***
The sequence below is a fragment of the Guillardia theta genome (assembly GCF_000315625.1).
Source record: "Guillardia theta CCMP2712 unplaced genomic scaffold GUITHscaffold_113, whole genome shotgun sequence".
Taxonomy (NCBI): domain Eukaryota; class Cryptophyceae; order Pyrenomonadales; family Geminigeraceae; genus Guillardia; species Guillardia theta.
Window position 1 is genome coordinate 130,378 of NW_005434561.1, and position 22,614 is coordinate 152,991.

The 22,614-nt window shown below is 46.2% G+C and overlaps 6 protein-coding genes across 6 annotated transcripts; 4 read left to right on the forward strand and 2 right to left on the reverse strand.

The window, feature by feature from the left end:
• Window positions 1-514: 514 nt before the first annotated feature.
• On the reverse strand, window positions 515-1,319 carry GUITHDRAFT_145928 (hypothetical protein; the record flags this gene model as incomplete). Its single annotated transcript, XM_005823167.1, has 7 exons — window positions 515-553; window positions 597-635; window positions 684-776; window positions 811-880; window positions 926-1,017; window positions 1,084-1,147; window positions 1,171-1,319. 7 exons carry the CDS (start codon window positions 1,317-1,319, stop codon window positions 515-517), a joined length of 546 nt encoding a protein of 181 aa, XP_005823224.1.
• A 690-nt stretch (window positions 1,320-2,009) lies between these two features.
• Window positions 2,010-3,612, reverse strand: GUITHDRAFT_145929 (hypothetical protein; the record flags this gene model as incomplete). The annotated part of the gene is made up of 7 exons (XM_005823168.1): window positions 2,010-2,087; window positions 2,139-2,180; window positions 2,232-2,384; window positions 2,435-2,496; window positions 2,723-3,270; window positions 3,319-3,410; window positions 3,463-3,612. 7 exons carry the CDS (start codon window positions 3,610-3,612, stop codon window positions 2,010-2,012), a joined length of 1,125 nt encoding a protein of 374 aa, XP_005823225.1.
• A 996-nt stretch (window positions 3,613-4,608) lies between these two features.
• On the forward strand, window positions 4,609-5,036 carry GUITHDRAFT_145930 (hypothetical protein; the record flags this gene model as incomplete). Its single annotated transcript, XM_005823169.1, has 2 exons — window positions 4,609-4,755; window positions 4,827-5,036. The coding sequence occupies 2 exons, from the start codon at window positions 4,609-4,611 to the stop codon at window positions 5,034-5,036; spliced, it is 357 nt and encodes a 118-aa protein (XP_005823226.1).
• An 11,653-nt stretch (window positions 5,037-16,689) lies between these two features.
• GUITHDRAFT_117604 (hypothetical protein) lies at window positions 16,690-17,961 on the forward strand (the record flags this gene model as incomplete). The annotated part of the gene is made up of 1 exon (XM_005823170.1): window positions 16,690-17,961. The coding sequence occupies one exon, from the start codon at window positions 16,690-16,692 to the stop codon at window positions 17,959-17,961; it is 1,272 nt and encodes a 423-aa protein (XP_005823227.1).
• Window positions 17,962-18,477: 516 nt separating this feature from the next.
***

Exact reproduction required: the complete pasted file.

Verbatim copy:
The sequence below is a fragment of the Guillardia theta genome (assembly GCF_000315625.1).
Source record: "Guillardia theta CCMP2712 unplaced genomic scaffold GUITHscaffold_113, whole genome shotgun sequence".
Taxonomy (NCBI): domain Eukaryota; class Cryptophyceae; order Pyrenomonadales; family Geminigeraceae; genus Guillardia; species Guillardia theta.
Window position 1 is genome coordinate 130,378 of NW_005434561.1, and position 22,614 is coordinate 152,991.

The 22,614-nt window shown below is 46.2% G+C and overlaps 6 protein-coding genes across 6 annotated transcripts; 4 read left to right on the forward strand and 2 right to left on the reverse strand.

The window, feature by feature from the left end:
• Window positions 1-514: 514 nt before the first annotated feature.
• On the reverse strand, window positions 515-1,319 carry GUITHDRAFT_145928 (hypothetical protein; the record flags this gene model as incomplete). Its single annotated transcript, XM_005823167.1, has 7 exons — window positions 515-553; window positions 597-635; window positions 684-776; window positions 811-880; window positions 926-1,017; window positions 1,084-1,147; window positions 1,171-1,319. 7 exons carry the CDS (start codon window positions 1,317-1,319, stop codon window positions 515-517), a joined length of 546 nt encoding a protein of 181 aa, XP_005823224.1.
• A 690-nt stretch (window positions 1,320-2,009) lies between these two features.
• Window positions 2,010-3,612, reverse strand: GUITHDRAFT_145929 (hypothetical protein; the record flags this gene model as incomplete). The annotated part of the gene is made up of 7 exons (XM_005823168.1): window positions 2,010-2,087; window positions 2,139-2,180; window positions 2,232-2,384; window positions 2,435-2,496; window positions 2,723-3,270; window positions 3,319-3,410; window positions 3,463-3,612. 7 exons carry the CDS (start codon window positions 3,610-3,612, stop codon window positions 2,010-2,012), a joined length of 1,125 nt encoding a protein of 374 aa, XP_005823225.1.
• A 996-nt stretch (window positions 3,613-4,608) lies between these two features.
• On the forward strand, window positions 4,609-5,036 carry GUITHDRAFT_145930 (hypothetical protein; the record flags this gene model as incomplete). Its single annotated transcript, XM_005823169.1, has 2 exons — window positions 4,609-4,755; window positions 4,827-5,036. The coding sequence occupies 2 exons, from the start codon at window positions 4,609-4,611 to the stop codon at window positions 5,034-5,036; spliced, it is 357 nt and encodes a 118-aa protein (XP_005823226.1).
• An 11,653-nt stretch (window positions 5,037-16,689) lies between these two features.
• GUITHDRAFT_117604 (hypothetical protein) lies at window positions 16,690-17,961 on the forward strand (the record flags this gene model as incomplete). The annotated part of the gene is made up of 1 exon (XM_005823170.1): window positions 16,690-17,961. The coding sequence occupies one exon, from the start codon at window positions 16,690-16,692 to the stop codon at window positions 17,959-17,961; it is 1,272 nt and encodes a 423-aa protein (XP_005823227.1).
• Window positions 17,962-18,477: 516 nt separating this feature from the next.